Geoffrey Hinton, an artificial intelligence pioneer, has recently joined the growing number of critics who believe that the tech industry is aggressively creating products based on generative AI that could potentially be dangerous. Hinton, who was once one of the most respected voices in the field and worked for Google for over a decade, has quit his job so that he can speak out about the risks of AI. Despite believing that the new AI systems could lead to breakthroughs in areas ranging from drug research to education, Hinton is also concerned that generative AI could be a tool for misinformation and could be a risk to jobs and humanity.
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Geoffrey Hinton Biography
|1970||Received BA in Experimental Psychology from Cambridge|
|1978||Received PhD in Artificial Intelligence from Edinburgh|
|1982-1987||Received Ph.D. in Artificial Intelligence from Edinburgh|
|1987-present||Fellow of the Canadian Institute for Advanced Research|
|1998-2001||Set up the Gatsby Computational Neuroscience Unit at University College London|
|2004-2013||Director of “Neural Computation and Adaptive Perception” program at Canadian Institute for Advanced Research|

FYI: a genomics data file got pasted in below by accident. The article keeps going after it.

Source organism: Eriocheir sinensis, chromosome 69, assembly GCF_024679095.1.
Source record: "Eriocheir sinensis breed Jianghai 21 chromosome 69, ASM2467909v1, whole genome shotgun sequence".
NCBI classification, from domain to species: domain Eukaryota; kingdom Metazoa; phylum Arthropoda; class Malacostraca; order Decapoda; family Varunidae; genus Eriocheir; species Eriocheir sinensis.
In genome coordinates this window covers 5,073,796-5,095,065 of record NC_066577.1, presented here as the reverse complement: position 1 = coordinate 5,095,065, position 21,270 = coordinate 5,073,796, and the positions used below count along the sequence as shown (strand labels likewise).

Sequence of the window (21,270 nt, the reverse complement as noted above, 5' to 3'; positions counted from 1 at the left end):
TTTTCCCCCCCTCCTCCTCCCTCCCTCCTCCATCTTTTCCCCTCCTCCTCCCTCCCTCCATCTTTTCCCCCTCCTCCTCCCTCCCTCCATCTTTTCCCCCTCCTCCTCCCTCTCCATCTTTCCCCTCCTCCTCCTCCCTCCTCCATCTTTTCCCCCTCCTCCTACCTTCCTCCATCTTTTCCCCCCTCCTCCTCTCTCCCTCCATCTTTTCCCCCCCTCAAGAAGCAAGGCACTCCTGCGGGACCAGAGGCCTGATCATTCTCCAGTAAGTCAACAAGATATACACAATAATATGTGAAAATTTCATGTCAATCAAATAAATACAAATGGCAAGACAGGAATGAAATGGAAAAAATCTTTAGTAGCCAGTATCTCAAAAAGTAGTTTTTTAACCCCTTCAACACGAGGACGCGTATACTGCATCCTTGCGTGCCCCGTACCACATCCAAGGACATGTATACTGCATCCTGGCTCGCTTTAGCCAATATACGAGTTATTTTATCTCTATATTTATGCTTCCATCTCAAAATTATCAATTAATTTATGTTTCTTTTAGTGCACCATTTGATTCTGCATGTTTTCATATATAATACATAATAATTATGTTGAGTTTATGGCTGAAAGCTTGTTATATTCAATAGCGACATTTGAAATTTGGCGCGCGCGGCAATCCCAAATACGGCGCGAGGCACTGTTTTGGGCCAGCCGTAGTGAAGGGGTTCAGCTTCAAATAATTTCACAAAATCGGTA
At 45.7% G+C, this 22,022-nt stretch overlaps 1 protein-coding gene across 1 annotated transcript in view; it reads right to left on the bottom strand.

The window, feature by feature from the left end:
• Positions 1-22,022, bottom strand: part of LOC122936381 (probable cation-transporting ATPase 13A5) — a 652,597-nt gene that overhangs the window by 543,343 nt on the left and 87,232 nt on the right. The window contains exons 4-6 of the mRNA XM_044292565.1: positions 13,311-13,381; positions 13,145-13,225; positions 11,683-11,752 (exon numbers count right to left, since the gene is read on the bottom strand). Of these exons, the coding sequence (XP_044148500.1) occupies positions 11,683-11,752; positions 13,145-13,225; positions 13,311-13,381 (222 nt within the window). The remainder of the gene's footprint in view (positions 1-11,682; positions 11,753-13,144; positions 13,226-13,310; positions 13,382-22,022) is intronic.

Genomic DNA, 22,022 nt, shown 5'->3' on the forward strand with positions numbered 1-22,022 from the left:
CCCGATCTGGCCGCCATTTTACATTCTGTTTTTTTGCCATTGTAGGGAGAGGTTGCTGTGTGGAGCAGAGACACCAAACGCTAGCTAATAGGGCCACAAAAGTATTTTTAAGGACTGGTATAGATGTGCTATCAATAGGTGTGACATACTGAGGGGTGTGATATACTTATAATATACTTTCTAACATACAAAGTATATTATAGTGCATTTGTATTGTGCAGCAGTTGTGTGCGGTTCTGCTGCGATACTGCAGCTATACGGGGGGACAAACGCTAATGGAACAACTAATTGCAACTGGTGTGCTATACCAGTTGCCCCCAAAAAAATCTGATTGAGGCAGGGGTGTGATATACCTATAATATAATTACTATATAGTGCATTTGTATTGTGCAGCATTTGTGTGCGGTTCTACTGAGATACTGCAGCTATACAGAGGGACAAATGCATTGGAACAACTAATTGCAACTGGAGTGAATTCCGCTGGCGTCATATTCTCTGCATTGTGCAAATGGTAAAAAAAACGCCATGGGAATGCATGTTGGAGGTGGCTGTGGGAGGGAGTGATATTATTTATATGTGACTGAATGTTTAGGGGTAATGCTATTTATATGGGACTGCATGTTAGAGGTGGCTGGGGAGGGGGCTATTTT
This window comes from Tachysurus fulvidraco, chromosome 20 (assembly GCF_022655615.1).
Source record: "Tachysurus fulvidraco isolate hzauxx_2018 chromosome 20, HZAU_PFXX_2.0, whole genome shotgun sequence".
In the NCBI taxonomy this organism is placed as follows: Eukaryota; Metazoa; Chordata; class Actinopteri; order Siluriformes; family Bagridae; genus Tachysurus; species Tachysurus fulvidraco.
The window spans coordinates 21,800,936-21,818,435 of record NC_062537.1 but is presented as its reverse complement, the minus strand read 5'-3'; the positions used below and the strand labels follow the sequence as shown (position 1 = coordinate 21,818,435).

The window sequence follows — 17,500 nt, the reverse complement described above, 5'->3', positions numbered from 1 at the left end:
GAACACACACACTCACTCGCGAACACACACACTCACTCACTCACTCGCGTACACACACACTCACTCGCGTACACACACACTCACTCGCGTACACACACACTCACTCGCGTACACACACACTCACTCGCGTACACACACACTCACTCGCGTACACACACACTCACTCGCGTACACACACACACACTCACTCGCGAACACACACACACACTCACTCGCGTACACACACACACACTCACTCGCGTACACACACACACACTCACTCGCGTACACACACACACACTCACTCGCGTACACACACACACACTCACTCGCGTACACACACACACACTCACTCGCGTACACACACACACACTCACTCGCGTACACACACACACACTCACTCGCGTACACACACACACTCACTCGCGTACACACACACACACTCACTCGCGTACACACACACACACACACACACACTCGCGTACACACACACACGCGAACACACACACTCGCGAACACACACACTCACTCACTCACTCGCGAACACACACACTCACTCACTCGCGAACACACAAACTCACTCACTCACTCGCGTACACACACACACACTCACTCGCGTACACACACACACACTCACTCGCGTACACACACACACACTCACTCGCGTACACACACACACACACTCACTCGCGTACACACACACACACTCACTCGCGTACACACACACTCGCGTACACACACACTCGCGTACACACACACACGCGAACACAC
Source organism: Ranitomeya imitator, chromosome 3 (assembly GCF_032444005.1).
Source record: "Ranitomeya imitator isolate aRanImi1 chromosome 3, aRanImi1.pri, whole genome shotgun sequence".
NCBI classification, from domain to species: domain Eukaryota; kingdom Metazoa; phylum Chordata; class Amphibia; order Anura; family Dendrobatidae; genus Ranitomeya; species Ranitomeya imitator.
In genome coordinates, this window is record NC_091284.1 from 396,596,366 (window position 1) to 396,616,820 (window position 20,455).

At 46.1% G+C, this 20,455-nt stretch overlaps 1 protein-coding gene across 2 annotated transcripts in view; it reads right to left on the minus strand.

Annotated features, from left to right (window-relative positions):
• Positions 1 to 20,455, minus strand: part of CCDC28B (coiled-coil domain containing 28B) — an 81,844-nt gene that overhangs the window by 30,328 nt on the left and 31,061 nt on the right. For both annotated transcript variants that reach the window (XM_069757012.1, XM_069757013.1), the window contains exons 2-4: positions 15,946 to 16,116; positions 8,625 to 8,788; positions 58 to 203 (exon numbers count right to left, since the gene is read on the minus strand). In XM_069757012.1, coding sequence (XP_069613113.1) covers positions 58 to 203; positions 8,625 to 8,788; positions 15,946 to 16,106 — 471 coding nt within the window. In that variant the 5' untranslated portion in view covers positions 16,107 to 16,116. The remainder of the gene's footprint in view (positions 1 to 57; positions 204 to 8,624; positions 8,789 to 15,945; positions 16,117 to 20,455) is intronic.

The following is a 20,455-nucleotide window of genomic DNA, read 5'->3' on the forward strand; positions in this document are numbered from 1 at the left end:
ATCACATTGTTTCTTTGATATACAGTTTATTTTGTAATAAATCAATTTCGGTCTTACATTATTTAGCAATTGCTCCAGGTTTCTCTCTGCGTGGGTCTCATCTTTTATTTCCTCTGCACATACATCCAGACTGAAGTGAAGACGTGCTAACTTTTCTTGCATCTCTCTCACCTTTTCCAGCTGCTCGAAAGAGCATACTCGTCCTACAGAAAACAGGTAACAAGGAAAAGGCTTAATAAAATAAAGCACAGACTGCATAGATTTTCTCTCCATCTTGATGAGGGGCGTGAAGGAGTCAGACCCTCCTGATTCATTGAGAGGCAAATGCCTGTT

|2013-present||Works half-time for Google in Mountain View and Toronto|
|Various Years||Received honorary doctorates from multiple universities|
|Various Years||Received multiple awards and prizes for research excellence|
|Ongoing||Continues to research machine learning and neural networks, with a focus on deep learning|
Hinton’s journey from an AI groundbreaker to a doomsayer marks a remarkable moment for the technology industry at perhaps its most important inflection point in decades. With the fear that they are releasing something dangerous into the wild, many industry insiders are questioning whether they are creating products that are too risky. Hinton said, “It is hard to see how you can prevent the bad actors from using it for bad things”.
Risk to Humanity
Recently, more than 1,000 technology leaders and researchers signed an open letter calling for a six-month moratorium on developing new systems because AI technologies pose “profound risks to society and humanity”. The debate around the safety and ethics of AI continues to grow as more people become aware of the potential dangers of generative AI.
Geoffrey Hinton, often called “the Godfather of AI,” did not sign the letter and said he did not want to publicly criticize Google or other companies until he had quit his job. He notified the company last month that he was resigning. In 2012, Dr. Hinton and two of his graduate students at the University of Toronto created technology that became the intellectual foundation for the AI systems that the tech industry’s biggest companies believe are key to their future.